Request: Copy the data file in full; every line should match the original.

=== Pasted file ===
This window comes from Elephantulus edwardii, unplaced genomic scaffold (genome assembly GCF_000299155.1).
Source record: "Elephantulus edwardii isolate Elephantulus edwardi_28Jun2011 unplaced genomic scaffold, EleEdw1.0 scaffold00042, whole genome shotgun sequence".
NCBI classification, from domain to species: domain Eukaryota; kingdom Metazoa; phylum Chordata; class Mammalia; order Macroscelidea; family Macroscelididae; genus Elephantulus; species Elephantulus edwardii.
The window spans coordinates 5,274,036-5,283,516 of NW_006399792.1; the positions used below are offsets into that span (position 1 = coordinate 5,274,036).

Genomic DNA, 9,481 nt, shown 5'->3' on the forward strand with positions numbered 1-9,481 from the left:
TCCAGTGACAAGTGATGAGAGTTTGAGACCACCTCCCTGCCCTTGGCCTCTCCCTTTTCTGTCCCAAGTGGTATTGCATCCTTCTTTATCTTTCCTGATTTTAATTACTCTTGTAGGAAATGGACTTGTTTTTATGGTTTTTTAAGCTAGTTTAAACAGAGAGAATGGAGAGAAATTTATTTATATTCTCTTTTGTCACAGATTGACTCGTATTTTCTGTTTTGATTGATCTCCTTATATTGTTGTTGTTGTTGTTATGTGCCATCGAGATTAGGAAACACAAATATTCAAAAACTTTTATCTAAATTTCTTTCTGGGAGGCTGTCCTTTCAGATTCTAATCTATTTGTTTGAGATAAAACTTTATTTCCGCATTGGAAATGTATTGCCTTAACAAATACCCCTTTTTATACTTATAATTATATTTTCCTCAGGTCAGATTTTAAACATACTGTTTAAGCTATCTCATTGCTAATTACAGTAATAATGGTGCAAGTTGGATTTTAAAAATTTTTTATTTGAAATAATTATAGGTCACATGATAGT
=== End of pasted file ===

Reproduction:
This window comes from Elephantulus edwardii, unplaced genomic scaffold (genome assembly GCF_000299155.1).
Source record: "Elephantulus edwardii isolate Elephantulus edwardi_28Jun2011 unplaced genomic scaffold, EleEdw1.0 scaffold00042, whole genome shotgun sequence".
NCBI classification, from domain to species: domain Eukaryota; kingdom Metazoa; phylum Chordata; class Mammalia; order Macroscelidea; family Macroscelididae; genus Elephantulus; species Elephantulus edwardii.
The window spans coordinates 5,274,036-5,283,516 of NW_006399792.1; the positions used below are offsets into that span (position 1 = coordinate 5,274,036).

Genomic DNA, 9,481 nt, shown 5'->3' on the forward strand with positions numbered 1-9,481 from the left:
TCCAGTGACAAGTGATGAGAGTTTGAGACCACCTCCCTGCCCTTGGCCTCTCCCTTTTCTGTCCCAAGTGGTATTGCATCCTTCTTTATCTTTCCTGATTTTAATTACTCTTGTAGGAAATGGACTTGTTTTTATGGTTTTTTAAGCTAGTTTAAACAGAGAGAATGGAGAGAAATTTATTTATATTCTCTTTTGTCACAGATTGACTCGTATTTTCTGTTTTGATTGATCTCCTTATATTGTTGTTGTTGTTGTTATGTGCCATCGAGATTAGGAAACACAAATATTCAAAAACTTTTATCTAAATTTCTTTCTGGGAGGCTGTCCTTTCAGATTCTAATCTATTTGTTTGAGATAAAACTTTATTTCCGCATTGGAAATGTATTGCCTTAACAAATACCCCTTTTTATACTTATAATTATATTTTCCTCAGGTCAGATTTTAAACATACTGTTTAAGCTATCTCATTGCTAATTACAGTAATAATGGTGCAAGTTGGATTTTAAAAATTTTTTATTTGAAATAATTATAGGTCACATGATAGT